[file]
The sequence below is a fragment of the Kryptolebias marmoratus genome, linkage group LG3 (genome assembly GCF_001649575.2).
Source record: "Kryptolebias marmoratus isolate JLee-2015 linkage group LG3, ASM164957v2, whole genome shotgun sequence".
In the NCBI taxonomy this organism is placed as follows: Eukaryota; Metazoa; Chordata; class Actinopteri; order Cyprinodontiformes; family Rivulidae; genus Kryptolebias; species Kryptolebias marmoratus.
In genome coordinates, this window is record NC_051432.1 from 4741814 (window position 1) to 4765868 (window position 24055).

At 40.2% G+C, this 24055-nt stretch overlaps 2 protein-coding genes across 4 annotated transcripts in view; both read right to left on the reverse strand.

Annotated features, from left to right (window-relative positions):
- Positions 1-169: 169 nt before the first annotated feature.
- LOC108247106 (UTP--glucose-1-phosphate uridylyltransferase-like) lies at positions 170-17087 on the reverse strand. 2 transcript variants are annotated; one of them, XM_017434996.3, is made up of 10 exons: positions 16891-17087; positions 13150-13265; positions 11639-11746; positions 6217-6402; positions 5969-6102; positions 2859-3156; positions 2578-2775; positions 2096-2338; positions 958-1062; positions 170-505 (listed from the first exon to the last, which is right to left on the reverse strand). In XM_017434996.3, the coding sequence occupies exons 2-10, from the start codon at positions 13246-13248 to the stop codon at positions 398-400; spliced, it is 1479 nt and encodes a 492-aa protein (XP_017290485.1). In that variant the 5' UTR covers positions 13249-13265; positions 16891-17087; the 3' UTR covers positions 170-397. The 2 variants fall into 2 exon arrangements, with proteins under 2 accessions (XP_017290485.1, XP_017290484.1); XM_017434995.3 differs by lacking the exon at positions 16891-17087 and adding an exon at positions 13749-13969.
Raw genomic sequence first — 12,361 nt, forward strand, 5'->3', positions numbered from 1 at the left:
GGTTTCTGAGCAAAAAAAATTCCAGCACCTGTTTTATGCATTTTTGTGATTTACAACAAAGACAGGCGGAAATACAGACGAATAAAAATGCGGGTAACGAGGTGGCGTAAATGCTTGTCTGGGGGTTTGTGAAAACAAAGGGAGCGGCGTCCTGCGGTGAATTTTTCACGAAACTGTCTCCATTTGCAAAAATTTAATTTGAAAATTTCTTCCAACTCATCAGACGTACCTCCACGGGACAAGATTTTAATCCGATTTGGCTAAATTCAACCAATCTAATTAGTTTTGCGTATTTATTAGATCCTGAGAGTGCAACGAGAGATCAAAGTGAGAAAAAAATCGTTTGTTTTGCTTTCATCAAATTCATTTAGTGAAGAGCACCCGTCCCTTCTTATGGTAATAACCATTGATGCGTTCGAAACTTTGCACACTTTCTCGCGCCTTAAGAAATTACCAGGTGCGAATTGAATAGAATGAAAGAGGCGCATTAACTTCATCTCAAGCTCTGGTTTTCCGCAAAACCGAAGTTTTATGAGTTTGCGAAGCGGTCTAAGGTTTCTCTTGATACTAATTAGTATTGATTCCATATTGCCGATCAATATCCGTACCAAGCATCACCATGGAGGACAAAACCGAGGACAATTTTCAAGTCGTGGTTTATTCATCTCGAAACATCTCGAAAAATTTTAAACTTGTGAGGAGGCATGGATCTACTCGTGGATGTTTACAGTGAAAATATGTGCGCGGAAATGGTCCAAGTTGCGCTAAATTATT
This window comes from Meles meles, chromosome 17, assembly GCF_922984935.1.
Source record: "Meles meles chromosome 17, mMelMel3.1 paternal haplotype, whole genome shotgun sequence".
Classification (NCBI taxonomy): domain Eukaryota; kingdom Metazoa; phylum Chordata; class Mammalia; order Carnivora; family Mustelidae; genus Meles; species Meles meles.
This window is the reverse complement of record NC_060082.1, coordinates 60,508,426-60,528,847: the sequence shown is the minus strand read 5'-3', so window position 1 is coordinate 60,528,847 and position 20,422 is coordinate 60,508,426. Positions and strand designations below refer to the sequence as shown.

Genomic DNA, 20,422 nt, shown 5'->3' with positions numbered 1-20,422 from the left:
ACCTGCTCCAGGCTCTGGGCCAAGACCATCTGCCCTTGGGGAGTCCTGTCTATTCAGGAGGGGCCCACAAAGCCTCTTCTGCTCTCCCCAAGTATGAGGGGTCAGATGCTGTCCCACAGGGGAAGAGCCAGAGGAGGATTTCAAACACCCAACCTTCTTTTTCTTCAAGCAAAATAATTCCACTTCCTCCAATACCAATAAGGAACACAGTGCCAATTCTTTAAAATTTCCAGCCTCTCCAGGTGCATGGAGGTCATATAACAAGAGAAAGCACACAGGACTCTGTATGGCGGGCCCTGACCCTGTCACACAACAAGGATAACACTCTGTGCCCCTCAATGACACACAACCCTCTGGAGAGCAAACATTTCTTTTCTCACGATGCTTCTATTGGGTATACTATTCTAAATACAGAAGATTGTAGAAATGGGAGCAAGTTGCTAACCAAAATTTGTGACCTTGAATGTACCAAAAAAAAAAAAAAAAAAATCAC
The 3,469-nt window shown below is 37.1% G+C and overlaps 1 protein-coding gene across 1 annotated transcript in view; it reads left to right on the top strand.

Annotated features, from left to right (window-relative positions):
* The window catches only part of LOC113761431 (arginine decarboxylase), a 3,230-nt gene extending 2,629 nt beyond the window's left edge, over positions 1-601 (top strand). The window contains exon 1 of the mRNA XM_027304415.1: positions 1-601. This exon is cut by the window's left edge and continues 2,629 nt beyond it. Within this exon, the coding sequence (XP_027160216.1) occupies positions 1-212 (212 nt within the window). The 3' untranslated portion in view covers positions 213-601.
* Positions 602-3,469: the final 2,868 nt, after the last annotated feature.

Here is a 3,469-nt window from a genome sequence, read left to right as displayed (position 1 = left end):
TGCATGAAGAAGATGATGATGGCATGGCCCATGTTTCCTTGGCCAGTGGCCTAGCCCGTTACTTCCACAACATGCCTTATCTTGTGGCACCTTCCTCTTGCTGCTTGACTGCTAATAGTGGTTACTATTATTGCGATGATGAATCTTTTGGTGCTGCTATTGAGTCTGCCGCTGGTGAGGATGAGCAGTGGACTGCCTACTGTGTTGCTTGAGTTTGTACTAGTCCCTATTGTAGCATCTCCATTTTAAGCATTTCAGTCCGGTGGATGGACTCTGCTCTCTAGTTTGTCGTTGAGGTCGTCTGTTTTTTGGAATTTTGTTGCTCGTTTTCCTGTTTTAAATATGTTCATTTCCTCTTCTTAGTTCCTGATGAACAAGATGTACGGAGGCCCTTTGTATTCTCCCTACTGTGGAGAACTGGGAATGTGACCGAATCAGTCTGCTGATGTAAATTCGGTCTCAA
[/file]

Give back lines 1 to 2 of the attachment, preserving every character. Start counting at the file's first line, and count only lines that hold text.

The sequence below is a fragment of the Kryptolebias marmoratus genome, linkage group LG3 (genome assembly GCF_001649575.2).
Source record: "Kryptolebias marmoratus isolate JLee-2015 linkage group LG3, ASM164957v2, whole genome shotgun sequence".